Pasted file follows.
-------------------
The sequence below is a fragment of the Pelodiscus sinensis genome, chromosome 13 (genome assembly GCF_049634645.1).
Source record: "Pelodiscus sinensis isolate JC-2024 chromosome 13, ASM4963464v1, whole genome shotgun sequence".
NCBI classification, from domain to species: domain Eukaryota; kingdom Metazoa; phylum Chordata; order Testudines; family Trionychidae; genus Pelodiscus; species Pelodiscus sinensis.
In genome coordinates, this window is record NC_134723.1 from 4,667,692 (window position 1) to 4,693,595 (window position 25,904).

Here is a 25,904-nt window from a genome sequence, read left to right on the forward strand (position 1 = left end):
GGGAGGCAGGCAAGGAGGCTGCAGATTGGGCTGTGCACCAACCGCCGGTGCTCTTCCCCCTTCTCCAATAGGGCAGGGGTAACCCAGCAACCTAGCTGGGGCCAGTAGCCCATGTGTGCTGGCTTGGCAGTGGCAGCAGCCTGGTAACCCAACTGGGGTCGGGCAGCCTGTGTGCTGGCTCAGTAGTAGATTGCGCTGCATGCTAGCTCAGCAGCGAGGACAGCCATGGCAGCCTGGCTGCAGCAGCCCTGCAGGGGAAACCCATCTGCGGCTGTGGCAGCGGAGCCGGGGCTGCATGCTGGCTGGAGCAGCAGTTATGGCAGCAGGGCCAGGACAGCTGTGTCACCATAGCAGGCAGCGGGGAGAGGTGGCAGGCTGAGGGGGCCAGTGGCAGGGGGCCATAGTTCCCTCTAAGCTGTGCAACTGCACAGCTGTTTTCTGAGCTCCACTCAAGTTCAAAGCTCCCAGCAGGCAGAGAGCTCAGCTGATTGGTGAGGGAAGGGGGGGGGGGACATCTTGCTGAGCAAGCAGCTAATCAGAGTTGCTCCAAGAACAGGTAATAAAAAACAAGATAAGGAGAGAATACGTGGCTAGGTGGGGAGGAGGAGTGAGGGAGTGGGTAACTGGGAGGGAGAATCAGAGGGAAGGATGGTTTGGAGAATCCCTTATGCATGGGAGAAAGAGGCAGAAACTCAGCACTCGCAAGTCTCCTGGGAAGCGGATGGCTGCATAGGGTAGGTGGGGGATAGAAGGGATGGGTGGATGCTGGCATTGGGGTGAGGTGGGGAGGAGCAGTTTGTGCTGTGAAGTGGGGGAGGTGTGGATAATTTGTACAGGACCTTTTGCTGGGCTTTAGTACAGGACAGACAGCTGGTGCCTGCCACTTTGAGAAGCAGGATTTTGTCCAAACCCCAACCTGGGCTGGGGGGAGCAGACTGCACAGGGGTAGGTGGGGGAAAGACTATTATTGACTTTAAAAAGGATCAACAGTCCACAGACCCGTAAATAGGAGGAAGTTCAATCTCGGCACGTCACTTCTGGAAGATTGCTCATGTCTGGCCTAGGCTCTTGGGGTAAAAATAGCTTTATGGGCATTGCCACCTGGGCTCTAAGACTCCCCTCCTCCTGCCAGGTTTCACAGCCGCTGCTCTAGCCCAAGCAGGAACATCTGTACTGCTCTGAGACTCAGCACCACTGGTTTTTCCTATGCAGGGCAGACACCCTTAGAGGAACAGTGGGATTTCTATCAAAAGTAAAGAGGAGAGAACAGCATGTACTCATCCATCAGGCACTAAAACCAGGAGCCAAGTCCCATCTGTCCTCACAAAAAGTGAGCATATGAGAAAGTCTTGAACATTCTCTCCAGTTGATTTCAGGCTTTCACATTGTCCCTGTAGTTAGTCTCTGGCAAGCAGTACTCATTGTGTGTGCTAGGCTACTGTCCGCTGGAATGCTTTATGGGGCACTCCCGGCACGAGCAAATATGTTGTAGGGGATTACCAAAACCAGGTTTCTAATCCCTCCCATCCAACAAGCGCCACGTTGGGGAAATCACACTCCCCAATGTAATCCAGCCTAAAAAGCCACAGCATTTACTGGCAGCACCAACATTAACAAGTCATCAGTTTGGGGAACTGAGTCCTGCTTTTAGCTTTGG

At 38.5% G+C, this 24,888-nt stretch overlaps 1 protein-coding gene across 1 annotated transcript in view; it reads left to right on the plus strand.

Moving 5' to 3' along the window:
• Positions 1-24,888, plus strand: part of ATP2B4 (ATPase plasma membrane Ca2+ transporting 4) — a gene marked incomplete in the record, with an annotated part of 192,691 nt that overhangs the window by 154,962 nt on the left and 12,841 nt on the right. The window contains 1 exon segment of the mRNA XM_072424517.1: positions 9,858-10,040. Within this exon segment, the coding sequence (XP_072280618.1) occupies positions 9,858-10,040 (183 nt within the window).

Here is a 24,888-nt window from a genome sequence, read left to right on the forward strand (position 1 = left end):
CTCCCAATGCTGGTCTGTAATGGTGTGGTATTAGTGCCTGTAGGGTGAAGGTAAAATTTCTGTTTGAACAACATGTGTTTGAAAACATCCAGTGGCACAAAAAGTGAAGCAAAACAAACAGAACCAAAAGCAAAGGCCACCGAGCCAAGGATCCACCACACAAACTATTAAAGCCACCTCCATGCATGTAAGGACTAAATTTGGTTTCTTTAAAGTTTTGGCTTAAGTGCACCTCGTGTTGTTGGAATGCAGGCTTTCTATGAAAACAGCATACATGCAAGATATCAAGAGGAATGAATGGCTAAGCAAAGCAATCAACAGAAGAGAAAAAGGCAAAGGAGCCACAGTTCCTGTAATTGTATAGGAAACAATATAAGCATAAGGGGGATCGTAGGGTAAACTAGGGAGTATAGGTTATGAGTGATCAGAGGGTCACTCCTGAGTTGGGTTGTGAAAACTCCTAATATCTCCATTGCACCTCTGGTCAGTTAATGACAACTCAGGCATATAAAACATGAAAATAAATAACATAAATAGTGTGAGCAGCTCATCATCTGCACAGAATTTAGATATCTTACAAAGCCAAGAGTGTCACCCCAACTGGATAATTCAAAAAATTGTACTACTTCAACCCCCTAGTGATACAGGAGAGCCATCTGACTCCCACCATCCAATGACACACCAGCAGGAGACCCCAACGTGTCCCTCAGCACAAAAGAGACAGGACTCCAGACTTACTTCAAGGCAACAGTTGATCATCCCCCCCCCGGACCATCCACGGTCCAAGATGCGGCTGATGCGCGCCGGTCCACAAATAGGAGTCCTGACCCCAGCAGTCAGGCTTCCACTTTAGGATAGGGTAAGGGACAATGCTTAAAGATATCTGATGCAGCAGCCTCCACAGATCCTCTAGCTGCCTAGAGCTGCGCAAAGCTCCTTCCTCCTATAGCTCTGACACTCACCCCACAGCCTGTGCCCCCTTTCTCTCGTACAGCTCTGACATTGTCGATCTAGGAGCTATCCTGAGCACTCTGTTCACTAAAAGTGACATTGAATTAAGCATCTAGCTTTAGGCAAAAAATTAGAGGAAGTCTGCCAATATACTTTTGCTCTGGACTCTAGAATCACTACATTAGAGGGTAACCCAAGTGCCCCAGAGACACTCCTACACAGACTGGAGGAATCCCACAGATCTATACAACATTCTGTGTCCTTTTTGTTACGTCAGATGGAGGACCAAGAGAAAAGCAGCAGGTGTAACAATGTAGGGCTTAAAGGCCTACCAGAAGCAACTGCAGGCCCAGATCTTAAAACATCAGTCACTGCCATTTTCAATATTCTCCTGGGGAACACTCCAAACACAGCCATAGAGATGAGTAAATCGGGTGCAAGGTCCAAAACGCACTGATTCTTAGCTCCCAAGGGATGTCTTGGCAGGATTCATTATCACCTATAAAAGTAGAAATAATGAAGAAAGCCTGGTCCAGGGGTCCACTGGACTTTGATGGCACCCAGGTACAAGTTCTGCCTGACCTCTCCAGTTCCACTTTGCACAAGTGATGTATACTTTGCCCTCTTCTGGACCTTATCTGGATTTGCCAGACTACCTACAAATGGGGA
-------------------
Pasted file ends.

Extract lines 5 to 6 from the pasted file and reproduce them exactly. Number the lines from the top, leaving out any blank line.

Here is a 25,904-nt window from a genome sequence, read left to right on the forward strand (position 1 = left end):
GGGAGGCAGGCAAGGAGGCTGCAGATTGGGCTGTGCACCAACCGCCGGTGCTCTTCCCCCTTCTCCAATAGGGCAGGGGTAACCCAGCAACCTAGCTGGGGCCAGTAGCCCATGTGTGCTGGCTTGGCAGTGGCAGCAGCCTGGTAACCCAACTGGGGTCGGGCAGCCTGTGTGCTGGCTCAGTAGTAGATTGCGCTGCATGCTAGCTCAGCAGCGAGGACAGCCATGGCAGCCTGGCTGCAGCAGCCCTGCAGGGGAAACCCATCTGCGGCTGTGGCAGCGGAGCCGGGGCTGCATGCTGGCTGGAGCAGCAGTTATGGCAGCAGGGCCAGGACAGCTGTGTCACCATAGCAGGCAGCGGGGAGAGGTGGCAGGCTGAGGGGGCCAGTGGCAGGGGGCCATAGTTCCCTCTAAGCTGTGCAACTGCACAGCTGTTTTCTGAGCTCCACTCAAGTTCAAAGCTCCCAGCAGGCAGAGAGCTCAGCTGATTGGTGAGGGAAGGGGGGGGGGGACATCTTGCTGAGCAAGCAGCTAATCAGAGTTGCTCCAAGAACAGGTAATAAAAAACAAGATAAGGAGAGAATACGTGGCTAGGTGGGGAGGAGGAGTGAGGGAGTGGGTAACTGGGAGGGAGAATCAGAGGGAAGGATGGTTTGGAGAATCCCTTATGCATGGGAGAAAGAGGCAGAAACTCAGCACTCGCAAGTCTCCTGGGAAGCGGATGGCTGCATAGGGTAGGTGGGGGATAGAAGGGATGGGTGGATGCTGGCATTGGGGTGAGGTGGGGAGGAGCAGTTTGTGCTGTGAAGTGGGGGAGGTGTGGATAATTTGTACAGGACCTTTTGCTGGGCTTTAGTACAGGACAGACAGCTGGTGCCTGCCACTTTGAGAAGCAGGATTTTGTCCAAACCCCAACCTGGGCTGGGGGGAGCAGACTGCACAGGGGTAGGTGGGGGAAAGACTATTATTGACTTTAAAAAGGATCAACAGTCCACAGACCCGTAAATAGGAGGAAGTTCAATCTCGGCACGTCACTTCTGGAAGATTGCTCATGTCTGGCCTAGGCTCTTGGGGTAAAAATAGCTTTATGGGCATTGCCACCTGGGCTCTAAGACTCCCCTCCTCCTGCCAGGTTTCACAGCCGCTGCTCTAGCCCAAGCAGGAACATCTGTACTGCTCTGAGACTCAGCACCACTGGTTTTTCCTATGCAGGGCAGACACCCTTAGAGGAACAGTGGGATTTCTATCAAAAGTAAAGAGGAGAGAACAGCATGTACTCATCCATCAGGCACTAAAACCAGGAGCCAAGTCCCATCTGTCCTCACAAAAAGTGAGCATATGAGAAAGTCTTGAACATTCTCTCCAGTTGATTTCAGGCTTTCACATTGTCCCTGTAGTTAGTCTCTGGCAAGCAGTACTCATTGTGTGTGCTAGGCTACTGTCCGCTGGAATGCTTTATGGGGCACTCCCGGCACGAGCAAATATGTTGTAGGGGATTACCAAAACCAGGTTTCTAATCCCTCCCATCCAACAAGCGCCACGTTGGGGAAATCACACTCCCCAATGTAATCCAGCCTAAAAAGCCACAGCATTTACTGGCAGCACCAACATTAACAAGTCATCAGTTTGGGGAACTGAGTCCTGCTTTTAGCTTTGG